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Kuwait City

We were off at the crack of dawn--reporter Mark Dulmage, shooter Sean Maroney, Ali our guide, and myself--to sniff out a tip we had gotten the day before. An army surgeon had found his way into the CNN workspace with an interesting tale; his MASH unit1 was up on the Iraq border, patching up Iraqi civilians, resistance fighters, and even regular army soldiers (meaning Iraqi soldiers--ed.) injured in the fighting inside Iraq. This raised several questions. How were these Iraqis from deep into Iraq getting onto American medevac choppers? Why were American field hospitals treating them? How much more was the U.S. military doing in this supposedly internal affair?2 And the burning question for most of these doctors and nurses: why were they, a reserve unit called up for war, still in the field treating civilians? So we set out to find the 807th and maybe some answers.

Incoming: a medevac chopper lands
Even as I was writing about the MASH unit in my journal, someone at the 807th was writing about us in their After-Action Report.
We had to get lost to find them. The colonel had given Mark vague directions, but "go past the third knocked-out tank and turn left past the sand dunes" isn't much help in the Arabian wasteland. We bounced along for hours over rutted dirt roads, following occasional blind leads, our only clue the infrequent military vehicle with a red cross painted on the side. Adding to the concerns of Sean and myself in the back seat was the realization that Ali had neglected to gas up before our early departure. We watched the gauge fall below a quarter as we headed farther and farther west toward the Iraq border. Mark ordered us on, convinced it couldn't be much farther and that we would be welcomed with food, water, and fuel. I wondered how much gasoline an army would have if all its vehicles burn diesel. But finally, we saw a clump of dark shapes on the sandy horizon. I asked Ali to stop so I could check them through my binoculars, but Mark considered that a waste of time. Twenty minutes later, we rolled into the camp--unnoticed, unchallenged, and unannounced.

It didn't take long to draw a crowd. When they found out who we were, we were mobbed with part-time soldiers anxious to get home, and anxious to talk about it. The prevailing sentiment and oft-used phrase was "this isn't the Peace Corps." They told how they had been swamped the day before with over 50 Iraqis wounded in fighting, all flown in at once. While we were there, four more arrived--but these were children who had happened upon unexploded cluster bombs.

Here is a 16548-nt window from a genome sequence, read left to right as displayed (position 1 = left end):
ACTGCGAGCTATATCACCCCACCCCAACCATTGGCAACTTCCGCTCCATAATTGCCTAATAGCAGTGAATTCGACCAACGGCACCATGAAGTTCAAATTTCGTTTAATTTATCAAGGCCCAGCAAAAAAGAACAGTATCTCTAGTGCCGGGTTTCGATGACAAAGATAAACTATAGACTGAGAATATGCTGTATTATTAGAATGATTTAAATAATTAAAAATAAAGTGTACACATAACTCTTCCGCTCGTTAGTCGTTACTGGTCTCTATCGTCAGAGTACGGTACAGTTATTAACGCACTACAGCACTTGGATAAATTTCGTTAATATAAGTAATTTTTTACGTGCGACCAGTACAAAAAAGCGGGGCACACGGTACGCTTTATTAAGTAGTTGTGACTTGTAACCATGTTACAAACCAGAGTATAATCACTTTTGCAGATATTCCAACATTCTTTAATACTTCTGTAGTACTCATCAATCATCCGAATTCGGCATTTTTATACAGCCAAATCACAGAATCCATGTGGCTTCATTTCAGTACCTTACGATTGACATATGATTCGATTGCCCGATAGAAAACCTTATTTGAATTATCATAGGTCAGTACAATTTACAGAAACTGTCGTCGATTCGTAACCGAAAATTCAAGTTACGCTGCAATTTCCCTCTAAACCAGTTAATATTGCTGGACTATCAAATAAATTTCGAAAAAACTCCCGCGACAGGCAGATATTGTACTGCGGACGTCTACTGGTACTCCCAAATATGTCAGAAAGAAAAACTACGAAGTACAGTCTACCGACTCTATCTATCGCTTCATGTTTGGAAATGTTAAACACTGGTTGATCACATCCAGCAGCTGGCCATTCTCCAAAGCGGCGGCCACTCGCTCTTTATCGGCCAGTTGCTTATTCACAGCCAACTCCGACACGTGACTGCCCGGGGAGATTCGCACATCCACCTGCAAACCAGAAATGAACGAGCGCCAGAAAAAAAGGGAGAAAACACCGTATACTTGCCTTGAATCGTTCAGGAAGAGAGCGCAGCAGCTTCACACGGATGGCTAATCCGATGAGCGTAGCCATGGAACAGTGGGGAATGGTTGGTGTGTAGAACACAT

807th MASH Insignia The 807th disbanded in 1995,
but you can still buy the insignia
These veterans are holding a
twentieth anniversary reunion in
Paducah, Kentucky, in May 2011.  
It all made for a great story, including a day-old baby one of the doctors had just delivered. And the hospitality and attention we received was embarrassing. They fed us delicious hot chow (barbecued beef ribs) and filled our gas tank (with regular.) They were clearly sick and tired of the desert and being away from home, as they pumped us for news, or gossip, or any faint promise that they might be leaving. The whole scene could have come right out of a TV show. Sean and I found ourselves swarmed by nurses who were probably sick of seeing the same faces day after day; we must have presented quite a novelty to them. And when I realized that I was actually enjoying all the attention, it hit me that maybe I had been out there too long, too.

We were back in town by early afternoon and filed our report that evening; it led the news all day back in the States. We may be following it up in the future, and this time we'll know the way. And to fulfill a promise, I spent an hour that night on the phone3 calling folks in Austin, Texas, and Paducah, Kentucky, telling them their loved ones were doing fine and about to appear on TV.

1Editor's note, 2011: A "MASH" unit was a Mobile Army Surgical Hospital. Yes, the same type of outfit immortalized in the movie and TV show of that name. The last MASH unit was deactivated in 2006 and the mobile hospital itself given to the Pakistani military.

2Editor's note, 2011: After Saddam agreed to a ceasefire with the U.S. and its allies, he was free to use his army as he saw fit inside his own country. While western troops patrolled the borders, western diplomats urged Iraqis to rise up and overthrow Saddam. These revolts were brutally crushed.

3Editor's note, 2011: The phone we used in our Kuwait bureau was an INMARSAT satellite phone, which cost about $5 per minute. Each CNN employee was allowed ten minutes a day to make personal calls home. An hour of calls to the families of interview subjects was a legitimate business expense and worth every penny.

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© 2011 Chuck Afflerbach for The Hick Town Times